“The high degree of inter-religious marriage and social, political, economic and residential intermingling, as well as the very low number of reported cases of discrimination on account of religion or belief, suggest that the ethos of ‘living together’ in mutual respect and harmony was not just a slogan, but a deeply-held value for many Albanians,” the expert underscored.

“I call on the Government to continue the country’s trajectory towards democratic consolidation especially strengthening the rule of law,” the Special Rapporteur said. “I encourage it to pursue the priority dimensions of its national strategy on the prevention of violent extremism, especially introducing respectful civic education on religions, managing increasing religious diversity, and investing in social inclusion.”

During his ten-day visit, Mr. Shaheed met with members of the government, civil society, international organisations, foreign diplomats, human rights organisations, religious communities, and minority groups in a range of meetings conducted in Tirana, Kavaje, Korce, Girokaster and Shkoder.

The Special Rapporteur will present a final report on his mission to the Human Rights Council in March 2018.


Mr. Ahmed Shaheed (the Maldives) was appointed as Special Rapporteur on freedom of religion or belief by the UN Human Rights Council in 2016. Mr. Shaheed is a Visiting Professor at Essex University, UK; a former member of the Maldivian presidential Commission Investigating Corruption; and a foreign policy advisor to the President of the Maldives. He was Foreign Minister of the Maldives from 2005 to 2007 and from 2008 to 2010. He led the country’s efforts to sign and ratify all nine international human rights Conventions and to implement them in law and practice. Mr. Shaheed is the former Special Rapporteur on the situation of human rights in Iran.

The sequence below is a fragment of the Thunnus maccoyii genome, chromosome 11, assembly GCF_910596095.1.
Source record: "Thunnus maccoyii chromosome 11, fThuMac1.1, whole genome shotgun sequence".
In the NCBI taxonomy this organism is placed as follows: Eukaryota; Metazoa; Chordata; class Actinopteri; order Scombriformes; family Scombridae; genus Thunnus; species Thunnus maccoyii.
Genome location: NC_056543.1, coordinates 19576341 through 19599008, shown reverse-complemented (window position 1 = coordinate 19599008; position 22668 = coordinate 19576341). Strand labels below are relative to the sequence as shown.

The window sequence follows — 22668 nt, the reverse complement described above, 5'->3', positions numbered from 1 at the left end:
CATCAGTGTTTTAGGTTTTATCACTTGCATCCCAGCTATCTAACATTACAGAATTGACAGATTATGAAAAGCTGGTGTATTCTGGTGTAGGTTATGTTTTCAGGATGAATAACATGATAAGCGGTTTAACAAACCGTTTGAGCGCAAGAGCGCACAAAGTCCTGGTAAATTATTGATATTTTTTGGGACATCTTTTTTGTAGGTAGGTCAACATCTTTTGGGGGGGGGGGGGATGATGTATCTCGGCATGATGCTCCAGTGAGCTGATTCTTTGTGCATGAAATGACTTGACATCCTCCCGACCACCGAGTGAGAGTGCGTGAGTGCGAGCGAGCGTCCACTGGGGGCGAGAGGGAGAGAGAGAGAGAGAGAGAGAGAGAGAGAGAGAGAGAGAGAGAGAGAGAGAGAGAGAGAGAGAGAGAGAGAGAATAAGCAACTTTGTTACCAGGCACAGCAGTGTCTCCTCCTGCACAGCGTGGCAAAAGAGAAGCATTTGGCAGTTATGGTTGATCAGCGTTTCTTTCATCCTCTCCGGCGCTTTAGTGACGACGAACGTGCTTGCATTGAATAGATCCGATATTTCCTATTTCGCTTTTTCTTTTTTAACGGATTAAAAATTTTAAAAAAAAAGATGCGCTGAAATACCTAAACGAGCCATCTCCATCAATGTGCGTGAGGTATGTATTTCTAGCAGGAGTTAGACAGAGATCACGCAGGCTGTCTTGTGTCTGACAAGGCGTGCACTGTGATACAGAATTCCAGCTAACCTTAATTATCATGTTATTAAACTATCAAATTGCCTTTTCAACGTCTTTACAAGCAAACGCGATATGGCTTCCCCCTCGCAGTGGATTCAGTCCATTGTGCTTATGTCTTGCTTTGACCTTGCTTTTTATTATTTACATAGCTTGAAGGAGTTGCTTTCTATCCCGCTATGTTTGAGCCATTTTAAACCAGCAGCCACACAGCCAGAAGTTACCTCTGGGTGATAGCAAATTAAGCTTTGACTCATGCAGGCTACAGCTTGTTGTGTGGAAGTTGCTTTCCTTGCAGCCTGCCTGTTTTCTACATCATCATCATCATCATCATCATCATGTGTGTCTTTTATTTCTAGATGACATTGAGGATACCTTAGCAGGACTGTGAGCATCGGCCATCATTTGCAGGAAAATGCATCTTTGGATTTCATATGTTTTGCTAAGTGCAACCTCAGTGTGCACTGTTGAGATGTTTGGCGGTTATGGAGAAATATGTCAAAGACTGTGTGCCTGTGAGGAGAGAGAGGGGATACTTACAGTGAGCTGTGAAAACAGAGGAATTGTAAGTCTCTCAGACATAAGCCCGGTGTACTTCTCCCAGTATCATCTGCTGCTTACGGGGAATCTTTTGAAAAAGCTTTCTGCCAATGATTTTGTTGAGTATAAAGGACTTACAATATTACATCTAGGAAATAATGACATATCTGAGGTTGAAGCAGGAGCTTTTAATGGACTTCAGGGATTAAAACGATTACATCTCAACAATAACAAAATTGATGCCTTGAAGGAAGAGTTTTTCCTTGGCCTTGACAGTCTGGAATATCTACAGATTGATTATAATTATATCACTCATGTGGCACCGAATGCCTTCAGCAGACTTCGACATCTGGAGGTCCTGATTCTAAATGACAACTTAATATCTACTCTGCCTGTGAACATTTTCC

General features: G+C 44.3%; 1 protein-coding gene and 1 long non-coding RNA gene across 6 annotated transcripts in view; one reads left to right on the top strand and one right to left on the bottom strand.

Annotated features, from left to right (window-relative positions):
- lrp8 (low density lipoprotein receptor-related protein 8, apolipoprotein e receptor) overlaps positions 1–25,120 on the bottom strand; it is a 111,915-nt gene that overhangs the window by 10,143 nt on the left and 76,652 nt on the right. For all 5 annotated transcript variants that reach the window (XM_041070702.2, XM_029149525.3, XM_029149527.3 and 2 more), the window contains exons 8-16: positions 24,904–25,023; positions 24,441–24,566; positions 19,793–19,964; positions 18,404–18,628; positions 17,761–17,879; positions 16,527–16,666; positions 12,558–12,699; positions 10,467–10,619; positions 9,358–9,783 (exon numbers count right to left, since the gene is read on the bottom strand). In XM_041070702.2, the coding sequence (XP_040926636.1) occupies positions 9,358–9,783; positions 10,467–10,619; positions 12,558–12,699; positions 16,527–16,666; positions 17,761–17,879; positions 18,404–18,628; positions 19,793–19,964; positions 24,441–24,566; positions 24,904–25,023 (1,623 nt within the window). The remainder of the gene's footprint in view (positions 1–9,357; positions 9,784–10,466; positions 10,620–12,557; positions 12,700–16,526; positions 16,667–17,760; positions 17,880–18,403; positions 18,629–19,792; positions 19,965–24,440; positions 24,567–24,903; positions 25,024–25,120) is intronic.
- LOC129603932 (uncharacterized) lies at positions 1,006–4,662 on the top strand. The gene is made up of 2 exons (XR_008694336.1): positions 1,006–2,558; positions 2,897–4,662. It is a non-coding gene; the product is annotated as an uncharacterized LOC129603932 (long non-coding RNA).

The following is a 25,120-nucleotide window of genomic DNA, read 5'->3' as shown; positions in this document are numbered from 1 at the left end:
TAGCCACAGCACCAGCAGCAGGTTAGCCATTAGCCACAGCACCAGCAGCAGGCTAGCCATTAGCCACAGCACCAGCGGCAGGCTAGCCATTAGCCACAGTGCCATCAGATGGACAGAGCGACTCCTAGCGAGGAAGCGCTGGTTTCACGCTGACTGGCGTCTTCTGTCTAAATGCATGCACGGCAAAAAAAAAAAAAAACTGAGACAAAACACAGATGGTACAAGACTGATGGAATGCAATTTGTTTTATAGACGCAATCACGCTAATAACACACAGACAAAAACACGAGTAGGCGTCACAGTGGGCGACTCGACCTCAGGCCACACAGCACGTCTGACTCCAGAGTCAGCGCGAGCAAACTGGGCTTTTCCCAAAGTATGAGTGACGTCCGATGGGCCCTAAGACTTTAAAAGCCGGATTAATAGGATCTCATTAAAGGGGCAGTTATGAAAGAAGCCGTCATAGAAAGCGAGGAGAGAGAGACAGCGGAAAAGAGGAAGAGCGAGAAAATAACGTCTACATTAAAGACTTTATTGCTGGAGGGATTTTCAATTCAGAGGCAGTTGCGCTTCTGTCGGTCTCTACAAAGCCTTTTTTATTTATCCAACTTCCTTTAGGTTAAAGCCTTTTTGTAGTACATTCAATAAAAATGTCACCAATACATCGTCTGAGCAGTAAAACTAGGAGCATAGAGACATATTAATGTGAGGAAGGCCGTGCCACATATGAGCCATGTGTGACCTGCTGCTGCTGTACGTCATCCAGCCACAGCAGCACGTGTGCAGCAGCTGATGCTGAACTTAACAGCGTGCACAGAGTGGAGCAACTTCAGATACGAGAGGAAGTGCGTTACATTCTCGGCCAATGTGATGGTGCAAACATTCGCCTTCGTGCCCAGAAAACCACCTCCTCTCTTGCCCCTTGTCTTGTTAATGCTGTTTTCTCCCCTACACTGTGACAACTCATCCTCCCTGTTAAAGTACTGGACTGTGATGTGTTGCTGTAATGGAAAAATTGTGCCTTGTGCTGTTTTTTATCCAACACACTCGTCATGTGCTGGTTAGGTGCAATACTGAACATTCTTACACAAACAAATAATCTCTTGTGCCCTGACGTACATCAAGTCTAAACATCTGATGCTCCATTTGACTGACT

The Special Rapporteurs are part of what is known as the Special Procedures of the Human Rights Council. Special Procedures, the largest body of independent experts in the UN Human Rights system, is the general name of the Council’s independent fact-finding and monitoring mechanisms that address either specific country situations or thematic issues in all parts of the world. Special Procedures’ experts work on a voluntary basis; they are not UN staff and do not receive a salary for their work. They are independent from any government or organization and serve in their individual capacity.

UN Human Rights, country page: Albania
For more information and media requests:

In Geneva (before and after the visit): Ms. Maken Tzeggai (+41 22 917 9889 / mtzeggai@ohchr.org) or write to freedomofreligion@ohchr.org
In Tirana (during the visit): Ms. Nora Kushti (+355 69 20 90 253 / nora.kushti@undp.org) or Ms. Maken Tzeggai (+41 79 444 6129 / +44 917 9889 / mtzeggai@ohchr.org)

For media inquiries related to other UN independent experts:
Xabier Celaya, UN Human Rights – Media Unit (+ 41 22 917 9383 / xcelaya@ohchr.org)